Does business have a responsibility to help the community?

David A. Koch, president and chief executive officer of GRACO Inc., Minneapolis, Minn., believes so and because of that belief is putting his corporate money where his mouth is.Koch (like coach) was involved in forming the 5 Percent Club in Minneapolis more than 20 years ago and Tuesday brought his ideas for presentation to the Salt Lake Area Chamber of Commerce and the Salt Lake Rotary Club.

The concept revolves around a company giving 5 percent of its pretax income to the community, whether it be medical institutions, United Way, human services, scholarships or the arts. If a company doesn't want to give 5 percent to the cause, there are many businesses in Minneapolis donating 2 percent.

"The public and private sectors need to define their roles," said Koch, who spent two years at Hill Air Force Base as a second lieutenant. "There are some who believe company shareholders are the only ones who should be considered in the profits, but I have the opposite view that business has a responsibility to help communities be strong," he said.

So far, Koch's philosophy had paid off, because GRACO, a manufacturer of pumps that transport fluids ranging from ketchup to lubricants, is a successful company while still being a member of the 5 percent Club.

Under Koch's guidance, GRACO pays $83 million in wages and benefits to 2,100 employees, sells $250 million worth of product to customers, pays $14 million in taxes, gives away $700,000 through the GRACO Foundation, and the shareholders still get a 14 percent return on their investment.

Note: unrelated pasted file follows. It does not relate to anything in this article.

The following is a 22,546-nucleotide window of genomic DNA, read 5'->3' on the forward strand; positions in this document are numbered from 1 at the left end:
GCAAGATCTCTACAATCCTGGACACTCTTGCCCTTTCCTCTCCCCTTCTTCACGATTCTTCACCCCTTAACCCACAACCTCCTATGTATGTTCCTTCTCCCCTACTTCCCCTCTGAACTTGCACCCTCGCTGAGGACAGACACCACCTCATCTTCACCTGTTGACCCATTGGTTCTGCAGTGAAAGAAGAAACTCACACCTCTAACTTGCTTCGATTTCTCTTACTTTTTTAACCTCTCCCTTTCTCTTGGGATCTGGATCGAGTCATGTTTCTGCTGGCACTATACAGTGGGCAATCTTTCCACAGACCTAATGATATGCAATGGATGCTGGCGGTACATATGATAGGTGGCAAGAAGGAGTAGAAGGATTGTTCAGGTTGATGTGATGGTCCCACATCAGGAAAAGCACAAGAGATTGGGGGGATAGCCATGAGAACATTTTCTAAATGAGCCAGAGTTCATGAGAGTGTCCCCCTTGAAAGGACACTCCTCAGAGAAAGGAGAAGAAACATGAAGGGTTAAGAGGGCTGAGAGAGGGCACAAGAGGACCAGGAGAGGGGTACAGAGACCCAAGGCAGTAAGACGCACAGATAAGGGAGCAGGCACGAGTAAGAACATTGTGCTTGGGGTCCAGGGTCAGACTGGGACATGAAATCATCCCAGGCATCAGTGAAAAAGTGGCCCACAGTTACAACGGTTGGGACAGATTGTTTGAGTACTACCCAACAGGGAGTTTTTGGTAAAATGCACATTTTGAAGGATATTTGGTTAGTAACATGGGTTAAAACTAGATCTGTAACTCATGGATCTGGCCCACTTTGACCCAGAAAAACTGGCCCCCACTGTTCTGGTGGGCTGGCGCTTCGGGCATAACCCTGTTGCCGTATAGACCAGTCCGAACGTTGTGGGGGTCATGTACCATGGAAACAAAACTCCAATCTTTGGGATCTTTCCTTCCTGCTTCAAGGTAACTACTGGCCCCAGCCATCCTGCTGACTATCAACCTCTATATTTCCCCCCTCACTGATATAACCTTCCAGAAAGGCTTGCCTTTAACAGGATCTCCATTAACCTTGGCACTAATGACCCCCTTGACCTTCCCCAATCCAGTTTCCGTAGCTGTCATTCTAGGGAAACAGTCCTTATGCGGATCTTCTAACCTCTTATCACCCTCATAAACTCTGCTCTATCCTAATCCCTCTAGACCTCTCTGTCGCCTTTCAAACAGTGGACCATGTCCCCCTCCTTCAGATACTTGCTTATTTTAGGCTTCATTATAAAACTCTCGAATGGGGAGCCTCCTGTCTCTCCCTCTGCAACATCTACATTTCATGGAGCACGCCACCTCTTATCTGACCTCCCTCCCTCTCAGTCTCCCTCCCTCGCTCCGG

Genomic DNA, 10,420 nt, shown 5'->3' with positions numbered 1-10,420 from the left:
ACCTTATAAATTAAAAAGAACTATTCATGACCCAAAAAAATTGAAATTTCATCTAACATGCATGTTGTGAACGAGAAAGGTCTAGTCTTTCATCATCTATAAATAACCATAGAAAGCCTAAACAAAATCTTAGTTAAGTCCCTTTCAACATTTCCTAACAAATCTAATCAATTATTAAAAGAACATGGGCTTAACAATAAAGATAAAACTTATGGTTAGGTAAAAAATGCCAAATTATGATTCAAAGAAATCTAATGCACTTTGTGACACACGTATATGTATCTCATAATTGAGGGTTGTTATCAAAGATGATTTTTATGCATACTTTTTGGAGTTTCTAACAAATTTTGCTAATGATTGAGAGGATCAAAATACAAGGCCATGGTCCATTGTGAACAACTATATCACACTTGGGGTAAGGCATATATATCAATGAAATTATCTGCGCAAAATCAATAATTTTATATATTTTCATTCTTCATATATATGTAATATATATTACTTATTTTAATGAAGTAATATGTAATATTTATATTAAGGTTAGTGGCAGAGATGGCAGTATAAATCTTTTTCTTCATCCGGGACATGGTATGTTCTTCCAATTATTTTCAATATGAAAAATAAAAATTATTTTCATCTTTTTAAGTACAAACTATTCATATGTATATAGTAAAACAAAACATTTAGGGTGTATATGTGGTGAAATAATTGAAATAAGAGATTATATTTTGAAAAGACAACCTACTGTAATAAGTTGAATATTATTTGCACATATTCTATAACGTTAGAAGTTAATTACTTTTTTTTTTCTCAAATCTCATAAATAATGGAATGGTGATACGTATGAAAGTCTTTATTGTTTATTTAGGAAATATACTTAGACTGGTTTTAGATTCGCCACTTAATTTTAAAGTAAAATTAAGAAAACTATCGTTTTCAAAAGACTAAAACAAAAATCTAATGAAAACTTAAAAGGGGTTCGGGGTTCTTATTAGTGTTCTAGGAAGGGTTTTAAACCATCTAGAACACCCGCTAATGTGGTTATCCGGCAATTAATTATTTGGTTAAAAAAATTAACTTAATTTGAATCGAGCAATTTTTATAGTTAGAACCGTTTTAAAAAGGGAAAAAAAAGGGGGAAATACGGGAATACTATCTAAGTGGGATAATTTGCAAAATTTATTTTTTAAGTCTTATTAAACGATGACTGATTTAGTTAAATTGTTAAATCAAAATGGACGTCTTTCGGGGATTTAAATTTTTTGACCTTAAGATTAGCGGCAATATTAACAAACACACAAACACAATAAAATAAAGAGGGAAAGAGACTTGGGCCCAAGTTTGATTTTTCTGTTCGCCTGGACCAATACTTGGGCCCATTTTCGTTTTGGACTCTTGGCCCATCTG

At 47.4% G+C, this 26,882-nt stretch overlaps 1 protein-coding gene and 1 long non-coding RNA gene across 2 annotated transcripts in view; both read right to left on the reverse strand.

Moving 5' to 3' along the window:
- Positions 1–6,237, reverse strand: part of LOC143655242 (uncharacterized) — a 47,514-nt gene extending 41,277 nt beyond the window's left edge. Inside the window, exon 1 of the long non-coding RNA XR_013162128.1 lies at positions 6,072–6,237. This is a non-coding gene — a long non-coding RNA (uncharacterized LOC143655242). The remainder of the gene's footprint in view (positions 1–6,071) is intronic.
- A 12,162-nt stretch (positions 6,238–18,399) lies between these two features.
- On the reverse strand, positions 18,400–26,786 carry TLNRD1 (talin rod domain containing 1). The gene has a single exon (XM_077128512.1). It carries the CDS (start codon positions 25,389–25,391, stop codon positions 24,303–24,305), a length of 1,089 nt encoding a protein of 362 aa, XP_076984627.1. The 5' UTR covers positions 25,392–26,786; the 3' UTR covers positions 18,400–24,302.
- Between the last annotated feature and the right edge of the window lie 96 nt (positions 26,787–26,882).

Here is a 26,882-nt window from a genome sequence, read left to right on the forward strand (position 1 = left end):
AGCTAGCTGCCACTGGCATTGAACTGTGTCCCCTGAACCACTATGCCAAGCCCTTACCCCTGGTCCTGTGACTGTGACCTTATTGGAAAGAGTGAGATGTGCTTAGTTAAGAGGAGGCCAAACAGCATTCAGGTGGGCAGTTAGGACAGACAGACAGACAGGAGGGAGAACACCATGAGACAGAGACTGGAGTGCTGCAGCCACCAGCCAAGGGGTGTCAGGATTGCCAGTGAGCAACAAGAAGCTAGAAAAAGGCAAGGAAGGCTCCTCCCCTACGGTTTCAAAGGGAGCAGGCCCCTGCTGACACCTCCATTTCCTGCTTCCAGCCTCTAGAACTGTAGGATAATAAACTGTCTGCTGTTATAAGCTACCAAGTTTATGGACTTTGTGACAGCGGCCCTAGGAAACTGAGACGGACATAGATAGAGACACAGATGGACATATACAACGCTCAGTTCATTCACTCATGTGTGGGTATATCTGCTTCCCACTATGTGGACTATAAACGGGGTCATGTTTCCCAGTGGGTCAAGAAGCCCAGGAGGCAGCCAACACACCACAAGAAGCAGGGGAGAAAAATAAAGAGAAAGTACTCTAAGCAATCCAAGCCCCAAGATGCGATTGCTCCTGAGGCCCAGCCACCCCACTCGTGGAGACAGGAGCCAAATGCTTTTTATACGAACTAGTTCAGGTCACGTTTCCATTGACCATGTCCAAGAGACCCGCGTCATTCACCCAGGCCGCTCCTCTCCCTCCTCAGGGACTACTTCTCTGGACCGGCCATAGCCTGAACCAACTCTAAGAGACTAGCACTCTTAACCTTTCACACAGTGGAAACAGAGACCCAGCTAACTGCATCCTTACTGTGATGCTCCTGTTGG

The combination of all aspects of this business benefits people and makes it possible for people to help people and reduce government help, Koch said.

Koch was president of the Minneapolis Chamber of Commerce in 1975-76 and along with his executive committee focused on several proj-ects for the year. "Our No. 1 priority was a corporate commitment to community projects," said Koch.

Wayne Hudson, former senior vice president of Dayton Hudson Corp., a large department store retailer who also belonged to the chamber, heard about companies in Cleveland donating 1 percent of their money to community projects, and the idea became a reality in Minneapolis with 23 members.

Now 80 companies give 5 percent and 40 companies give 2 percent.

"It takes plenty of work and commitment to the 5 Percent Club," Koch said, because companies easily can drop the giving idea when economic conditions change. He said the club must be associated with an on-going organization, such as a chamber of commerce.

Each company directs where the money is spent and also audits the expenditure so the money is used an intended. He cannot supply a figure on how much money the Minneapolis companies have donated because many companies don't make their financial figures available.

Is the money doing good?

Koch said his company's money focuses on human services and has helped neighborhood agencies provide athletic programs for youth and food programs for senior citizens. Another successful program is "Success by Six," which focuses on health care and preschool education for children born out of wedlock or to those who are disadvantaged financially.

Some companies donate to symphony orchestras, theaters or art institutions.

In an interview, Koch declined to say if it's feasible to form a 5 Percent Club in Salt Lake City. "Each community needs to look at its situation."

With the national average of corporate giving hovering near 1 percent, which is the amount Congress decided in the 1930s that business could take as a deduction, Koch believes business should donate more although it probably won't reach the 10 percent deduction allowance recently adopted by Congress.